Absence

If you are the kind of person who frequents IMDB reviews of obscure horror movies because you can’t remember which obscure horror movie you have to blog about next or how it goes, then you’ll recognise Absence as a bit of a contentious film in the IMDB reviewosphere. (I’m assuming that, like blogosphere, you can just add “-osphere” to the end of stuff and it sounds academically internetty because THE FUTURE IS NOW.) Most of the reviews are of the “dumb shaky found footage dumb slow boring stupid dumb NO CHAINSAWS BORING DUMB” variety, with a smattering of ten-star “YOU PLEBS JUST DON’T *GET* IT” every so often.

And here’s what I think.

YOU PLEBS JUST. DON’T.

GET IT.

Let us return to the found footage discussion that I started somewhere back in the 100 Ghost Street times. Found footage is easy to make. It’s cheap. It was insanely popular after the advent of Paranormal Activity and is therefore “trending” which is something that movie producers like. This means that there are approximately one zillion shitty found footage horror movies made by shitty film students who just wanted to be able to film something in three hours and then sell it to Netflix. (By the way, Netflix, stop that.) So I get it. 99% of found footage sucks and has no actual reason for the footage that is found to have been filmed in the first place. (By the way, everyone, STOP THAT.)

HOWEVER. Good found footage can be subtle, realistic, and can demand the viewer’s attention with a whisper rather than a big gorey bloody shout (cough 100 Ghost Street Gacy House every Asylum film cough cough). Good found footage can make for a seriously scary horror film, which is why I unapologetically love the genre and EVERYONE IS DUMB AND WHINY FOR HATING ON IT. SHAKE IT OFF, FOUND FOOTAGE. SHAKE, SHAKE IT OFF. (I don’t really know what the pop music is popping these days. Do people still like Taylor Swift? I’m old.)

Absence is about a pregnant woman whose baby disappears from her womb and doctors have no idea how it happened or where it went. (Aliens.) Her husband takes her and her brother out to the middle of the woods to take her mind off things, where there are a series of mysterious events and weird townspeople. (Aliens.) Every night the brother records footage of lights and the house rattling and he and his sister and her husband screaming, but in the morning everyone has apparently forgotten that anything has happened. (ALIENS.)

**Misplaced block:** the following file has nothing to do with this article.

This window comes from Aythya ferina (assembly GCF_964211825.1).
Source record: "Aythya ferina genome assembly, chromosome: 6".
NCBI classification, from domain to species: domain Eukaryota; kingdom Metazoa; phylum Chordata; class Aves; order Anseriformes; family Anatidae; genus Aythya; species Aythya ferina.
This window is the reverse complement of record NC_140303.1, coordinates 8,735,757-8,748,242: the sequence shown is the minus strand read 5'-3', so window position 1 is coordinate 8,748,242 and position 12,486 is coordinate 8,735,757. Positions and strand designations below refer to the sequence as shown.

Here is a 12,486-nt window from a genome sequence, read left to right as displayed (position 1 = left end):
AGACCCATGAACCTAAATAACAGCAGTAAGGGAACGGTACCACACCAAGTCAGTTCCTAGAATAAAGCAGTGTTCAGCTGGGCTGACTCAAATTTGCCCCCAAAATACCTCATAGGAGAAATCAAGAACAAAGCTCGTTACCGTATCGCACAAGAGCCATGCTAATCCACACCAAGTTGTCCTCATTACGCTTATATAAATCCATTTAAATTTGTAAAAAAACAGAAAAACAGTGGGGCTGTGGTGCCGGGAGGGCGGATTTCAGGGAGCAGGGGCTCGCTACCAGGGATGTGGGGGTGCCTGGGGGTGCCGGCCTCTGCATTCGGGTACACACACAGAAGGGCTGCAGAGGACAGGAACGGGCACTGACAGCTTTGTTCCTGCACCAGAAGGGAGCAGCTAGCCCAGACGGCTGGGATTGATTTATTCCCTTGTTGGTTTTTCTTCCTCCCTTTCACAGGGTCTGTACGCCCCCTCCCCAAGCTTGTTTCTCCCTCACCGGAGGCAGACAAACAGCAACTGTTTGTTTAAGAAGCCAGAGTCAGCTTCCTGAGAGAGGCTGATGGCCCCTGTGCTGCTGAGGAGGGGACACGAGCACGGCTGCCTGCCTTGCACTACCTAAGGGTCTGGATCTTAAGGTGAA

The plot progresses slowly and the supernatural (alien) elements are few and far between, but the acting is pretty great and the simplicity of the plot allows you to care about the few people onscreen and to really want to pay attention to figure out what’s going on (BY WHICH I MEAN WHEN THE ALIENS ARE COMING BACK). It also dealt with the pretty touchy subject matter of what is essentially miscarriage in a very effective way. And I liked that it moved slowly. And I liked when they chose to make the camera work excessively shaky. I liked that sometimes the camera wasn’t pointed at anything in particular while important dialogue is happening. Because these were all choices rather than just the easiest way to make the film. Absence is a well-constructed found footage film and any horror fans who like a slow burn will love it.

AND ANY WHINY BITCHES ON IMDB ARE JUST WHINY BITCHES WHO WHINE AND BITCH. (Parenthesis)

Suck it IMDBitches….FOUR HORRORS.

Also, aliens, why you gotta take the babies that people WANT. If you were smarter about picking out fetuses you could just take the “oh shit” ones or the ones who will probably end up psychopaths and you could end the whole abortion debate for us AND take Future Hitler to the planet Serpo and raise him up all nice. Come on, aliens. Get it together.

Or just pick the ones that look like this.
I DON’T WANT THIS.
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Absence

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